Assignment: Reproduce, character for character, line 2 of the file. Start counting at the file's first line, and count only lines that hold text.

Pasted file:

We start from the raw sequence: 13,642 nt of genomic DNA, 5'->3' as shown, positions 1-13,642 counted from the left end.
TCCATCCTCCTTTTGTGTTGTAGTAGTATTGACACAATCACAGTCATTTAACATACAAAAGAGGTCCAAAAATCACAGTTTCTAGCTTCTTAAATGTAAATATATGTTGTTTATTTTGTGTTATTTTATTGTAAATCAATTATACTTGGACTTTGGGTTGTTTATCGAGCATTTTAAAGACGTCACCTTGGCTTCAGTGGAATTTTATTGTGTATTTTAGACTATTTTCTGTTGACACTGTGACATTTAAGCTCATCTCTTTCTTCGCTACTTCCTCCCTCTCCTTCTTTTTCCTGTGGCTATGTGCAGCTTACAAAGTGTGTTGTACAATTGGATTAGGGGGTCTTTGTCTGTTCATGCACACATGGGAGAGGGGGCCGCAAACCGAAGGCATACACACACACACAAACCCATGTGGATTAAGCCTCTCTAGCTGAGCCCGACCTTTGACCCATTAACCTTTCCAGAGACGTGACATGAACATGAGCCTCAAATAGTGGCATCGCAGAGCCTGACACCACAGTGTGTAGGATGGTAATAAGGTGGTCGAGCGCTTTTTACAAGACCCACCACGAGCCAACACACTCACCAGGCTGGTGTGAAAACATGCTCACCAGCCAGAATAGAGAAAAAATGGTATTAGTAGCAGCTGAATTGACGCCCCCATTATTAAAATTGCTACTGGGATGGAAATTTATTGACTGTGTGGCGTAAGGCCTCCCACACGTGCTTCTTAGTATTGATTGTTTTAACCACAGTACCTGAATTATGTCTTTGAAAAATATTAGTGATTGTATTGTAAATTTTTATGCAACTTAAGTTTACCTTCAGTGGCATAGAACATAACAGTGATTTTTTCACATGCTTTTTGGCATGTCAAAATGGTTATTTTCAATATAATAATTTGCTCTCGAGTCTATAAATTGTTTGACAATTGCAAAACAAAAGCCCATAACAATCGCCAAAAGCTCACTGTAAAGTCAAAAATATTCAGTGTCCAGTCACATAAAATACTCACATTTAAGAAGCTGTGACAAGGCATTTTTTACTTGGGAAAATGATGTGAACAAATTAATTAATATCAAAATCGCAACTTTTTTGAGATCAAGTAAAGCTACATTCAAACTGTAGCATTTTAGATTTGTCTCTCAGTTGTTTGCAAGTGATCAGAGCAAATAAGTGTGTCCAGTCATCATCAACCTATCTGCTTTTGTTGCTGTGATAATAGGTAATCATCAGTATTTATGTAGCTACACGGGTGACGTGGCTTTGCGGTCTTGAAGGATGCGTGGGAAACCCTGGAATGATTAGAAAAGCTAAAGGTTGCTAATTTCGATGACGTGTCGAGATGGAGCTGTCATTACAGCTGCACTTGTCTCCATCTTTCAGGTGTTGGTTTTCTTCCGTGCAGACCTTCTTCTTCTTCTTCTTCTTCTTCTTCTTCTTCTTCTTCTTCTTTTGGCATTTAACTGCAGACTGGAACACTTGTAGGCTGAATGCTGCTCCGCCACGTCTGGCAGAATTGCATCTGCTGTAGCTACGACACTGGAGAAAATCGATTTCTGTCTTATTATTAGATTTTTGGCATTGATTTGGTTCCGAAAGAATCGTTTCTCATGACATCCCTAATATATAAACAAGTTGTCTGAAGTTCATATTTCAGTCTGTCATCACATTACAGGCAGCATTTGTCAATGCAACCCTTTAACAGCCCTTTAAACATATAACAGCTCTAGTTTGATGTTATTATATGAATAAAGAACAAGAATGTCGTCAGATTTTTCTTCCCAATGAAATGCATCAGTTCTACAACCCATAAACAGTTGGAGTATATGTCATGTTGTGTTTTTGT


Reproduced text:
TCCATCCTCCTTTTGTGTTGTAGTAGTATTGACACAATCACAGTCATTTAACATACAAAAGAGGTCCAAAAATCACAGTTTCTAGCTTCTTAAATGTAAATATATGTTGTTTATTTTGTGTTATTTTATTGTAAATCAATTATACTTGGACTTTGGGTTGTTTATCGAGCATTTTAAAGACGTCACCTTGGCTTCAGTGGAATTTTATTGTGTATTTTAGACTATTTTCTGTTGACACTGTGACATTTAAGCTCATCTCTTTCTTCGCTACTTCCTCCCTCTCCTTCTTTTTCCTGTGGCTATGTGCAGCTTACAAAGTGTGTTGTACAATTGGATTAGGGGGTCTTTGTCTGTTCATGCACACATGGGAGAGGGGGCCGCAAACCGAAGGCATACACACACACACAAACCCATGTGGATTAAGCCTCTCTAGCTGAGCCCGACCTTTGACCCATTAACCTTTCCAGAGACGTGACATGAACATGAGCCTCAAATAGTGGCATCGCAGAGCCTGACACCACAGTGTGTAGGATGGTAATAAGGTGGTCGAGCGCTTTTTACAAGACCCACCACGAGCCAACACACTCACCAGGCTGGTGTGAAAACATGCTCACCAGCCAGAATAGAGAAAAAATGGTATTAGTAGCAGCTGAATTGACGCCCCCATTATTAAAATTGCTACTGGGATGGAAATTTATTGACTGTGTGGCGTAAGGCCTCCCACACGTGCTTCTTAGTATTGATTGTTTTAACCACAGTACCTGAATTATGTCTTTGAAAAATATTAGTGATTGTATTGTAAATTTTTATGCAACTTAAGTTTACCTTCAGTGGCATAGAACATAACAGTGATTTTTTCACATGCTTTTTGGCATGTCAAAATGGTTATTTTCAATATAATAATTTGCTCTCGAGTCTATAAATTGTTTGACAATTGCAAAACAAAAGCCCATAACAATCGCCAAAAGCTCACTGTAAAGTCAAAAATATTCAGTGTCCAGTCACATAAAATACTCACATTTAAGAAGCTGTGACAAGGCATTTTTTACTTGGGAAAATGATGTGAACAAATTAATTAATATCAAAATCGCAACTTTTTTGAGATCAAGTAAAGCTACATTCAAACTGTAGCATTTTAGATTTGTCTCTCAGTTGTTTGCAAGTGATCAGAGCAAATAAGTGTGTCCAGTCATCATCAACCTATCTGCTTTTGTTGCTGTGATAATAGGTAATCATCAGTATTTATGTAGCTACACGGGTGACGTGGCTTTGCGGTCTTGAAGGATGCGTGGGAAACCCTGGAATGATTAGAAAAGCTAAAGGTTGCTAATTTCGATGACGTGTCGAGATGGAGCTGTCATTACAGCTGCACTTGTCTCCATCTTTCAGGTGTTGGTTTTCTTCCGTGCAGACCTTCTTCTTCTTCTTCTTCTTCTTCTTCTTCTTCTTCTTCTTCTTTTGGCATTTAACTGCAGACTGGAACACTTGTAGGCTGAATGCTGCTCCGCCACGTCTGGCAGAATTGCATCTGCTGTAGCTACGACACTGGAGAAAATCGATTTCTGTCTTATTATTAGATTTTTGGCATTGATTTGGTTCCGAAAGAATCGTTTCTCATGACATCCCTAATATATAAACAAGTTGTCTGAAGTTCATATTTCAGTCTGTCATCACATTACAGGCAGCATTTGTCAATGCAACCCTTTAACAGCCCTTTAAACATATAACAGCTCTAGTTTGATGTTATTATATGAATAAAGAACAAGAATGTCGTCAGATTTTTCTTCCCAATGAAATGCATCAGTTCTACAACCCATAAACAGTTGGAGTATATGTCATGTTGTGTTTTTGT